The first piece of news involved the production of nuclear fuel. The Iranian president stated: “Iran’s nuclear authorities have announced that the various cycles of nuclear fuel management are in our grasp in a comprehensive and domestically produced way.” The central point of his declaration was an assertion regarding Iran’s capability to produce uranium pellets. Once the low-enriched uranium is taken out of the centrifuges, they are placed into these pellets, which are then placed in bundles. They are then placed inside a heavily insulated pressurized chamber in the reactor, as part of the process to create heat to turn the turbines in order to produce energy.
According to Aghazadeh, “Seven thousand centrifuges had been installed in an underground nuclear facility in Natanz.” Ahmadinejad declared that Iran had tested two new types of centrifuges with “a capacity a few times higher than the existing centrifuges” currently in use.
The international community, especially Israel and France, were openly concerned by Ahmadinejad’s statement, which they interpreted as a sign of defiance. The most interesting reaction came from Secretary of State Hillary Clinton, who said, “We don’t know what to believe about the Iranian program.” Clinton’s statement was a diplomatic way of saying, “We don’t believe the bombastic nuclear claims made by the Iranian president.” She would be absolutely right. The statements made in such a grandiose manner by Ahmadinejad and Aghazadeh may have been new to the people of Iran. But to the outside world, they were old recycled news. The goal was to slap some cosmetic sheen on President Ahmadinejad’s election campaign.
Iran’s capability to produce uranium pellets is nothing new to the international community, which was made aware of this development back in February by the International Atomic Energy Agency (IAEA). The Iranian press, probably on the orders of the president and the supreme leader, did not print it at the time, so that it could be used to boost Ahmadinejad’s stature on Nuclear Day.
Furthermore, Ahmadinejad’s claim that Iran had tested two types of new centrifuges was a fact declared by the IAEA as long ago as September 2008; there was certainly nothing new about this announcement.
Meanwhile, in a desperate bid to strengthen Iran’s position before negotiations with the U.S. and to make Ahmadinejad look good, other Iranian lawmakers decided to jump on the bandwagon by making even more bombastic Nuclear Day statements.
A notable example was a declaration made by Alaeddin Borujerdi, the head of Iran’s parliamentary commission of national security and foreign policy, who stated that “the nuclear fuel cycle has been practically completed.”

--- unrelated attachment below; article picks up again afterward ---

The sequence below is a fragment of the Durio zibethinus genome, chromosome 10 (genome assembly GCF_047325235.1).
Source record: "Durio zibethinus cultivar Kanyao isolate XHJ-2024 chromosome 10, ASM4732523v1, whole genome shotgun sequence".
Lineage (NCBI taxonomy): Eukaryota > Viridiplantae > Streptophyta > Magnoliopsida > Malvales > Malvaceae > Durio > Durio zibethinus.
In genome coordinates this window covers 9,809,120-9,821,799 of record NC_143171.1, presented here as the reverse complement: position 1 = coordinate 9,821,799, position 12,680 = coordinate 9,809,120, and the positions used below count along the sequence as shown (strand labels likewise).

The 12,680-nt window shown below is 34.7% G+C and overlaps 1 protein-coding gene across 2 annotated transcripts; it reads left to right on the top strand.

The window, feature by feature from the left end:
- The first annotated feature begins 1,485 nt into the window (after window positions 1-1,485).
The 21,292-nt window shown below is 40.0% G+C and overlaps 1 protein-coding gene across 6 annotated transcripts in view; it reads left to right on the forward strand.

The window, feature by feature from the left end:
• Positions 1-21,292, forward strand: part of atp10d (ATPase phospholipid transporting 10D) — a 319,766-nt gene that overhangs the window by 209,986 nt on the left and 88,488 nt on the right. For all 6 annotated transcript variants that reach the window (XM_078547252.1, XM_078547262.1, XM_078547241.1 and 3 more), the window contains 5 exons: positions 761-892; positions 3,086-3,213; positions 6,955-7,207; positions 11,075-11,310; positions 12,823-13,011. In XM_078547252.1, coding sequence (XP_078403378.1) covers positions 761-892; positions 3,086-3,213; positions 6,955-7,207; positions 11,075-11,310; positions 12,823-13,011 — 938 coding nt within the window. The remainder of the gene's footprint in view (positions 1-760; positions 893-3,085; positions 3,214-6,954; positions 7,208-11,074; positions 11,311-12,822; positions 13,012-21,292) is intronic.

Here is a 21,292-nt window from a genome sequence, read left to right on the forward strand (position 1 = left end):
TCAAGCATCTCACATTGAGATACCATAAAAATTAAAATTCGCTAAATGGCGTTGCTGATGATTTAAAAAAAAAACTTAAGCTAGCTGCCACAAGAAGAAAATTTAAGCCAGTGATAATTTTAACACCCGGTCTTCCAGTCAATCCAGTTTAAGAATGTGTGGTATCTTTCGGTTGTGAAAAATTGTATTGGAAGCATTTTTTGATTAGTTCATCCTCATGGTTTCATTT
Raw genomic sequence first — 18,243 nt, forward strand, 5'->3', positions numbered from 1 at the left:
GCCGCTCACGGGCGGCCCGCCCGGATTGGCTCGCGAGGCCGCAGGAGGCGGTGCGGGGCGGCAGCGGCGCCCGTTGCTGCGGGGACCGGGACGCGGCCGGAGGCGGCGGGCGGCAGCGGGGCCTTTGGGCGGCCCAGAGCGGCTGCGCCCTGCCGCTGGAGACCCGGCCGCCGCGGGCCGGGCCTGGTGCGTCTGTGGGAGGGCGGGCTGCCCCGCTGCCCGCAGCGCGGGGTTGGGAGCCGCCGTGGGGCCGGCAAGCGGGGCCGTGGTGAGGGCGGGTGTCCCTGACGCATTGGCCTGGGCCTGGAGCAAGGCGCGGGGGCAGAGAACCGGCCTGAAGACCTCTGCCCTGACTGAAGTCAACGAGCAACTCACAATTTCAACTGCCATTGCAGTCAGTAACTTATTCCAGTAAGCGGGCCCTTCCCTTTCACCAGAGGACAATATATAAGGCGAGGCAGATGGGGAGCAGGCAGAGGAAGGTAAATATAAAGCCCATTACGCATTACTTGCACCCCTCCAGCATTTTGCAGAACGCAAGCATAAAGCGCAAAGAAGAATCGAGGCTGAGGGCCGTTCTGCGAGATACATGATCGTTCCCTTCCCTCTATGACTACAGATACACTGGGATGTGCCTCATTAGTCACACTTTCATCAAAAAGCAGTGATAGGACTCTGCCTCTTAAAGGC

To the Iranian public and to the international community, it may sound like Iran now has the capability to start running nuclear power stations. However, what Bourojerdi does not purposely mention is that while Iran may have the knowledge, it by no means has the capacity to do so. In order to make nuclear fuel for a power station, 30,000 to 40,000 centrifuges are needed to work in cascades in order to make sufficient low-enriched uranium. According to its own estimates, Iran only has 7000 centrifuges installed. This is by no means sufficient.
What Iran’s leaders also don’t say is how many of these are spinning and enriching uranium.
The IAEA does. According to its September 2008 report, Iran had 6,000 centrifuges, but “only 3,964 centrifuges were actively enriching uranium.” The rest were either empty or undergoing vacuum or dry run tests. So not only is the number of centrifuges disputable, so is Iran’s ability to make the required low-enriched uranium to power up nuclear stations.
This doesn’t mean that there is no grounds for worry. What should concern the international community is that although the current number of centrifuges are not sufficient to produce fuel for power stations, they are sufficient to enable Iran to make a bomb.
This will not be easy. The centrifuges in Natanz are under the supervision of the IAEA and under the 24-hour surveillance of its cameras. Nevertheless, the knowledge Iran has acquired in the enrichment of uranium can be used in secret facilities.
The nuclear program is the main leverage Tehran has in negotiations with the U.S. It is extremely unlikely that Iran will turn the clock back on its nuclear program. Although issues such as Iranian influence in Lebanon, Afghanistan, and Gaza may be up for grabs, nukes are not expected to be part of any compromises offered by Tehran.
President Ahmadinejad has essentially ruined the Iranian economy, a fact which has greatly damaged his popularity. He continues to try to use the nuclear program as a tool to improve his position. The statements about Iran’s nuclear achievements increase proportionally with allegations of corruption and mismanagement against him. Ahmadinejad literally has nothing else positive to show about his four year term as president.
President Obama should use these statements, and any intransigence shown by Tehran in negotiations, as justification to impose tougher sanctions. For real results, sanctions will focus on the wealth of Iran’s leadership. By naming and shaming companies owned by Iran’s leadership and Revolutionary Guards in places such as Dubai, he would strike hard at the supreme leader and his cronies who make millions from illicit deals. Although they don’t care about the suffering of the people of Iran, Iranian politicians do care about their own pocketbooks. These businesses and their profits are important to them, and they are far more likely to compromise over the nuclear program in a shorter space of time.
Striking at corrupt politicians in Iran and their business interests abroad would put America firmly on the side of the Iranian people. There is nothing that disgusts them more than government corruption, against which they are defenseless. Punishing their crooked politicians would mean much more to the hearts and minds of the people of Iran than any new year’s message.
This article originally appeared in PJM Media.